Kudos to the crew of the Cayman Airways flight that successfully delivered a baby girl into the world Tuesday.
But frankly, we don’t think they should have been put in that position.
That young mother should never have been allowed to board that plane to go to Jamaica.
Her water broke and she went to the Cayman Islands Hospital to seek help. That’s where she should have stayed.
Yes, women who are seven months pregnant are allowed to fly on airplanes with a note from a doctor.
But those notes are usually given to women who aren’t showing any signs of trouble.
This young woman was certainly showing signs of trouble.
We’re just thankful that mother and baby made it to Jamaica and are doing well.
But what would have happened if they didn’t?
What if the baby had been breach?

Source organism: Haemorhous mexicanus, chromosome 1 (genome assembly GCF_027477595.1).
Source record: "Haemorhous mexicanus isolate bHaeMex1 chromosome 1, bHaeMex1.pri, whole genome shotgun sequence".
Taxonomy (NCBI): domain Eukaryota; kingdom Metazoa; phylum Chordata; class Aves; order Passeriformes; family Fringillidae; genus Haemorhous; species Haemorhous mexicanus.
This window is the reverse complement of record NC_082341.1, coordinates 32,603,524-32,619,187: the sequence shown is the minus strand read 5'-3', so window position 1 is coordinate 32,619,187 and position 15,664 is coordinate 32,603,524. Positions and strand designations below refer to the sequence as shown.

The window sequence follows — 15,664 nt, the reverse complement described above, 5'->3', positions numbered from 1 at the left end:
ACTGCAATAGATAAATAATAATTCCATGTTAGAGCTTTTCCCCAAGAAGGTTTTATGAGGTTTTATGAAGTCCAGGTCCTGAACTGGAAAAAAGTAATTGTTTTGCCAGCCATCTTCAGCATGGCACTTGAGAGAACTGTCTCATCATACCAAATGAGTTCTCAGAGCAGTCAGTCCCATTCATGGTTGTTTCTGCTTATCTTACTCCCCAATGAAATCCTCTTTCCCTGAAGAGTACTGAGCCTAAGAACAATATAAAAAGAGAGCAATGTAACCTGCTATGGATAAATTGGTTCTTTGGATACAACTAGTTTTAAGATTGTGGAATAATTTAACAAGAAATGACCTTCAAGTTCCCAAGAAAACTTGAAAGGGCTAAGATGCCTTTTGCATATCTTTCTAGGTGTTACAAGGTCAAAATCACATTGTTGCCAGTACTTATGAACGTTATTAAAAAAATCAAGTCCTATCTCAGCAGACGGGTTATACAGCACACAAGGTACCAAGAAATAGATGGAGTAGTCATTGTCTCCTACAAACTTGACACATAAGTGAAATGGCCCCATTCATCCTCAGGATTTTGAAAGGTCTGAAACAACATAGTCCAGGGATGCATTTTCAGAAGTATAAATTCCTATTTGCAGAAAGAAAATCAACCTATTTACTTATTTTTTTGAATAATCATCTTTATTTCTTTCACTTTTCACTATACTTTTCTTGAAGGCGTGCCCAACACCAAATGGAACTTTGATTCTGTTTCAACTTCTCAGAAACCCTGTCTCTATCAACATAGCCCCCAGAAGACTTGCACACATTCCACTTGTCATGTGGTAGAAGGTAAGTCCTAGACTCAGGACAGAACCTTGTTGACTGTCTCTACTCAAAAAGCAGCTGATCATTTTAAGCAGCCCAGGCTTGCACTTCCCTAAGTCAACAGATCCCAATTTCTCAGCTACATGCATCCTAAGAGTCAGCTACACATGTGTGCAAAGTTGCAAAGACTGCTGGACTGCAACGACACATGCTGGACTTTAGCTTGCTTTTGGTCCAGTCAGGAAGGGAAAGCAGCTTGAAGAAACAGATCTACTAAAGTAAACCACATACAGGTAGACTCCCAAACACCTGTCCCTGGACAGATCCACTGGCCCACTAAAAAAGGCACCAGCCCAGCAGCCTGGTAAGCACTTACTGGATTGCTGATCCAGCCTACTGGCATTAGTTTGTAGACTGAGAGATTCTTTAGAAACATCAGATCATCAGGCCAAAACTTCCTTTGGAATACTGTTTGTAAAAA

We appreciate the fact that Cayman Airways goes above and beyond when it comes to training flight crews to handle medical emergencies like the one Tuesday.
Fortunately for them it was a ‘natural’ birth and neither the baby nor the mother was suffering from any abnormal complications.
To say the young mother couldn’t be treated at the Government hospital because of insurance issues, as she claims, is ridiculous.
One would expect that a hospital would be concerned more about the health of patients than whether that patient could pay up.
Should the hospital be doing all it can to collect payments from patients? Of course it should.
The Health Services Authority was formed to remove it from general government red tape so it could be operated more like a business. It’s not a non-profit institution.
But while we expect HSA and the hospital to make money, we also expect the staff there to put care of patients first.
As fare as we’re aware the Hippocratic or Physician’s Oath still exists.
Part of that oath reads thusly: To practice and prescribe to the best of my ability for the good of my patients, and to try to avoid harming them.
We think the HSA can thank its lucky stars that no harm came to that young mother and her babe.